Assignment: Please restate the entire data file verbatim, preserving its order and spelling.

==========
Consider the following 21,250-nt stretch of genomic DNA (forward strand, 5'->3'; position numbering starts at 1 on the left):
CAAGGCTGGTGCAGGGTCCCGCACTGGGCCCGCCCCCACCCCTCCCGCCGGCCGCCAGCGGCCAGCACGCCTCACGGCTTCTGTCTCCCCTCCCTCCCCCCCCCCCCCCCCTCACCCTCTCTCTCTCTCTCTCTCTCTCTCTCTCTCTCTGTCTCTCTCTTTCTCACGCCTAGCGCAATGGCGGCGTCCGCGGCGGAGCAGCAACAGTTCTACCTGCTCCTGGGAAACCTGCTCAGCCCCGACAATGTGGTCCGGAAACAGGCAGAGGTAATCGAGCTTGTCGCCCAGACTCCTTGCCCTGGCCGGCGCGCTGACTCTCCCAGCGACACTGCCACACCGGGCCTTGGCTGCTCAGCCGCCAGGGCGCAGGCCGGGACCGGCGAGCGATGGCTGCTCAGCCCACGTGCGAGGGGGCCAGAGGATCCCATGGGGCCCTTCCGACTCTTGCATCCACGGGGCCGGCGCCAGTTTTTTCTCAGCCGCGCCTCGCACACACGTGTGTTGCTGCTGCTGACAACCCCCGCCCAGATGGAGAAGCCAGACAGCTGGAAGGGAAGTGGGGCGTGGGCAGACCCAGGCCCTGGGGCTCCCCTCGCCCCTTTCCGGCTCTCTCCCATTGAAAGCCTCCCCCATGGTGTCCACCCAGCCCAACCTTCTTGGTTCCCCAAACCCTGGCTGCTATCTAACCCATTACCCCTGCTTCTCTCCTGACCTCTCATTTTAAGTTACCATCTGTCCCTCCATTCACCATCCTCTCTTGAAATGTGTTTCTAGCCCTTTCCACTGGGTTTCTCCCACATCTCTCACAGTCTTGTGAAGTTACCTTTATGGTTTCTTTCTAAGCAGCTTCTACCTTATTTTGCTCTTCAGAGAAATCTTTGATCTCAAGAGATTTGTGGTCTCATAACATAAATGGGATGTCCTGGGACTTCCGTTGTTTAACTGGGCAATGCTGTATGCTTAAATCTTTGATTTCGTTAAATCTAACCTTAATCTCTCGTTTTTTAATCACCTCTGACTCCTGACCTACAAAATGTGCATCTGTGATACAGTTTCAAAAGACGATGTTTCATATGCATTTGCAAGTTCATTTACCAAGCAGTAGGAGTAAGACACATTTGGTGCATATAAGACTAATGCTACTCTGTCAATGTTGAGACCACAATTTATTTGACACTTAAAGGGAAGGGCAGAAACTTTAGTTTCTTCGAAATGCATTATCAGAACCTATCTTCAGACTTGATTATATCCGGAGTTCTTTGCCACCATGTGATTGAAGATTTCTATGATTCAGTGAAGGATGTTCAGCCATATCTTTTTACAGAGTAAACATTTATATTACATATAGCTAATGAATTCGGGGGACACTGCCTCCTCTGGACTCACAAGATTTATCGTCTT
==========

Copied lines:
Consider the following 21,250-nt stretch of genomic DNA (forward strand, 5'->3'; position numbering starts at 1 on the left):
CAAGGCTGGTGCAGGGTCCCGCACTGGGCCCGCCCCCACCCCTCCCGCCGGCCGCCAGCGGCCAGCACGCCTCACGGCTTCTGTCTCCCCTCCCTCCCCCCCCCCCCCCCCTCACCCTCTCTCTCTCTCTCTCTCTCTCTCTCTCTCTCTGTCTCTCTCTTTCTCACGCCTAGCGCAATGGCGGCGTCCGCGGCGGAGCAGCAACAGTTCTACCTGCTCCTGGGAAACCTGCTCAGCCCCGACAATGTGGTCCGGAAACAGGCAGAGGTAATCGAGCTTGTCGCCCAGACTCCTTGCCCTGGCCGGCGCGCTGACTCTCCCAGCGACACTGCCACACCGGGCCTTGGCTGCTCAGCCGCCAGGGCGCAGGCCGGGACCGGCGAGCGATGGCTGCTCAGCCCACGTGCGAGGGGGCCAGAGGATCCCATGGGGCCCTTCCGACTCTTGCATCCACGGGGCCGGCGCCAGTTTTTTCTCAGCCGCGCCTCGCACACACGTGTGTTGCTGCTGCTGACAACCCCCGCCCAGATGGAGAAGCCAGACAGCTGGAAGGGAAGTGGGGCGTGGGCAGACCCAGGCCCTGGGGCTCCCCTCGCCCCTTTCCGGCTCTCTCCCATTGAAAGCCTCCCCCATGGTGTCCACCCAGCCCAACCTTCTTGGTTCCCCAAACCCTGGCTGCTATCTAACCCATTACCCCTGCTTCTCTCCTGACCTCTCATTTTAAGTTACCATCTGTCCCTCCATTCACCATCCTCTCTTGAAATGTGTTTCTAGCCCTTTCCACTGGGTTTCTCCCACATCTCTCACAGTCTTGTGAAGTTACCTTTATGGTTTCTTTCTAAGCAGCTTCTACCTTATTTTGCTCTTCAGAGAAATCTTTGATCTCAAGAGATTTGTGGTCTCATAACATAAATGGGATGTCCTGGGACTTCCGTTGTTTAACTGGGCAATGCTGTATGCTTAAATCTTTGATTTCGTTAAATCTAACCTTAATCTCTCGTTTTTTAATCACCTCTGACTCCTGACCTACAAAATGTGCATCTGTGATACAGTTTCAAAAGACGATGTTTCATATGCATTTGCAAGTTCATTTACCAAGCAGTAGGAGTAAGACACATTTGGTGCATATAAGACTAATGCTACTCTGTCAATGTTGAGACCACAATTTATTTGACACTTAAAGGGAAGGGCAGAAACTTTAGTTTCTTCGAAATGCATTATCAGAACCTATCTTCAGACTTGATTATATCCGGAGTTCTTTGCCACCATGTGATTGAAGATTTCTATGATTCAGTGAAGGATGTTCAGCCATATCTTTTTACAGAGTAAACATTTATATTACATATAGCTAATGAATTCGGGGGACACTGCCTCCTCTGGACTCACAAGATTTATCGTCTT